A woman washing her hands so they will be clean.
- The definition of clean is not dirty, or sober, or off of drugs, or morally pure.
- An example of clean is a room that has just been vacuumed and dusted.
- An example of clean os someone who is in Alcoholics Anonymous and who has been sober for four months.
- An example of clean is a joke that has no sexual connotations or adult material.
- To clean is to take action to make something not dirty.
An example of clean is to vacuum or dust.
- free from dirt, contamination, impurities, etc.; unsoiled; unstained
- free from disease, infection, radioactivity, etc.
- ☆ producing little immediate fallout: said of nuclear weapons
- producing few or no pollutants; non-polluting: clean energy
- recently laundered; fresh and unused
- morally pure; sinless
- not obscene or indecent: a clean joke
- fair; sportsmanlike: a rough but clean contest
- keeping oneself or one's surroundings clean; neat and tidy
- shapely; well-formed: a clean profile
- trim; not ornate: clean architectural lines
- skillful; deft: a clean stroke
- having no obstructions, flaws, or roughnesses; clear; regular: a clean drain
- entire; complete; thorough: a clean sweep
- having few corrections; legible: clean copy for the printer
- with nothing in it or on it: clean pockets, a clean sheet of paper
- ☆ Slang
- not carrying a weapon, illegal drugs, etc.
- innocent of an alleged crime
- free from the use or presence of or from addiction to narcotics or other illicit drugs
- free from ceremonial defilement
- fit for food: said of certain animals
Origin of cleanMiddle English clene ; from Old English clæne, clean, pure ; from Indo-European an unverified form ĝ(e)lēi- ; from base an unverified form ĝel-, to gleam from source Old Irish gel, gleaming, white, Old High German kleini, gleaming, bright, fine (from source German klein, small)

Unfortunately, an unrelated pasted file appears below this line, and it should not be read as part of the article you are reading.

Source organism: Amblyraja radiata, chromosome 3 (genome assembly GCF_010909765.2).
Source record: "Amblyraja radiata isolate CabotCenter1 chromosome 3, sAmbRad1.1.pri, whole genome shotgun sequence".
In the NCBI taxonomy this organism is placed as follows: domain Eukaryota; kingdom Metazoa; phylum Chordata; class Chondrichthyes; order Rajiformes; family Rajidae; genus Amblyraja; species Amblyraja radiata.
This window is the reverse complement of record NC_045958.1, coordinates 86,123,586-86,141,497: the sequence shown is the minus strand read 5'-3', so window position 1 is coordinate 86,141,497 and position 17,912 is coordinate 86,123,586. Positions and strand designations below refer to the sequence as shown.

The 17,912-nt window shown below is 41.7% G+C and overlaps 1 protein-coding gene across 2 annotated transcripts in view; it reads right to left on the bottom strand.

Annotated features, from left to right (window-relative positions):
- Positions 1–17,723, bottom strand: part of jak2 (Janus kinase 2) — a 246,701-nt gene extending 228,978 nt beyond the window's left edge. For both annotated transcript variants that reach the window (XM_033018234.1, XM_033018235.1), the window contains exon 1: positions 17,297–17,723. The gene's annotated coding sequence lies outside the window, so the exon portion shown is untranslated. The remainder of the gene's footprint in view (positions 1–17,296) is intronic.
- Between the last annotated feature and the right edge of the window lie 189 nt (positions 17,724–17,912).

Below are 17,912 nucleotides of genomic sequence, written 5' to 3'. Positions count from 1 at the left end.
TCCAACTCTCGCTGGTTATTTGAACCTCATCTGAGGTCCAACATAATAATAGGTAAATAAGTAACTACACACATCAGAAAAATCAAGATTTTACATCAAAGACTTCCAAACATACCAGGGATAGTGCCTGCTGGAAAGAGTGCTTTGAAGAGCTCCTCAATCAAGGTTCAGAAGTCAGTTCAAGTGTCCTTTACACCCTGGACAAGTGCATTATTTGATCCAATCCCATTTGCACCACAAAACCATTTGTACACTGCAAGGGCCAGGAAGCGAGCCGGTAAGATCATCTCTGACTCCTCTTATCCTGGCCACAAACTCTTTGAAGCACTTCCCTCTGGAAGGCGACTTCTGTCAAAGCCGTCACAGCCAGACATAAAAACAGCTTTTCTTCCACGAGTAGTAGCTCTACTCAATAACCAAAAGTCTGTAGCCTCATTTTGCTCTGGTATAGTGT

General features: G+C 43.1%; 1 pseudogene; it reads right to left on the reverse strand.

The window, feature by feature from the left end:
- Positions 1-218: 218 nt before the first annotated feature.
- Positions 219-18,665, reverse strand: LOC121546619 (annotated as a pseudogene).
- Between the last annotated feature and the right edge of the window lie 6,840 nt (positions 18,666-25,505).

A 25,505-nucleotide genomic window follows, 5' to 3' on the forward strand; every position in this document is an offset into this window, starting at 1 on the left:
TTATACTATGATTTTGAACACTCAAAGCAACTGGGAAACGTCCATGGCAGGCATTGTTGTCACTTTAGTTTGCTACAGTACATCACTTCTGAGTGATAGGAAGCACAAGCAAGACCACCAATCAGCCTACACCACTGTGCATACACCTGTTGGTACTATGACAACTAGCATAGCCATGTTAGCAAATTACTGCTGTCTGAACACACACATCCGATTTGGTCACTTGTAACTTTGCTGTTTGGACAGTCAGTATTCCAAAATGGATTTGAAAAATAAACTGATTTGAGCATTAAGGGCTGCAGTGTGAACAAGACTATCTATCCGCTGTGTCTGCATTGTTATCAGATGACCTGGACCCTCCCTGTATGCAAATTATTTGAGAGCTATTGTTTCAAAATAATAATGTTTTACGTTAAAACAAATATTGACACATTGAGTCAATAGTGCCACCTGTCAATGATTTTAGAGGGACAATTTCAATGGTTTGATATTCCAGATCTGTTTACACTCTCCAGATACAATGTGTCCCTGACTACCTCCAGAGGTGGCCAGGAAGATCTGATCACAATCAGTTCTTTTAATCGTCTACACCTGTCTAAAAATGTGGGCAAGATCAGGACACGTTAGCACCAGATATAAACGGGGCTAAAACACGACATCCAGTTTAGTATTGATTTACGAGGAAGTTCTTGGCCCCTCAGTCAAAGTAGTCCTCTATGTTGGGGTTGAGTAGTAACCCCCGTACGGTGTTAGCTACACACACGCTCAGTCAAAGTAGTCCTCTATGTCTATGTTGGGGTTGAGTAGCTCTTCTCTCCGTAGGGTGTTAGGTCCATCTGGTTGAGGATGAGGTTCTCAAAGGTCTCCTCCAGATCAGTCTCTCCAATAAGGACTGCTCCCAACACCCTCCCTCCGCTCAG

- in a clean manner
- Informal completely; wholly: clean forgotten
Origin of cleanOE clæne
- to make clean
- to remove (dirt, impurities, etc.) in making clean
- to empty or clear
- to prepare (fish, fowl, etc.) for cooking
- ☆ Slang to take away or use up the money or possessions of: often with out
- Weight Lifting to lift (a barbell) from the floor to the shoulders in one continuous movement
- to be made clean
- to perform the act of cleaning
- to empty so as to make clean
- to empty
- to make clean, neat, or orderly
- to make oneself clean and neat; get washed, combed, etc.
- Informal to dispose of completely; finish
- ☆ Slang to make much money or profit
clean up on☆
- Free from dirt, stain, or impurities; unsoiled: a clean kitchen floor; clean clothes.
- a. Free from foreign matter or pollution; unadulterated: clean air; clean drinking water.b. Not infected: a clean wound.
- a. Producing relatively little pollution: a clean fuel; a cleaner, more efficient engine.b. Producing relatively little radioactive fallout or contamination: a clean nuclear bomb.
- Having no imperfections or blemishes; regular or even: a clean edge; a smooth, clean joint.
- a. Not ornate or intricate; spare: “the clean lines and exquisite proportions of early modernism” (Judith Thurman).b. Sharply defined; clear-cut: a clean outline against the sky.
- Free from clumsiness; deft; adroit: a clean throw.
- Devoid of restrictions or encumbrances: a clean bill of health.
- Thorough; complete: a clean getaway.
- Having few alterations or corrections; legible: clean manuscript.
- Blank: a clean page.
- a. Morally pure; virtuous: led a clean life.b. Having no marks of discredit or offense: a clean voting record.
- Fit for all readers, listeners, or audiences; not ribald or obscene: a clean joke.
- Honest or fair: a clean fighter; a clean competition.
- Slang a. Not carrying concealed weapons or drugs.b. Innocent of a suspected crime.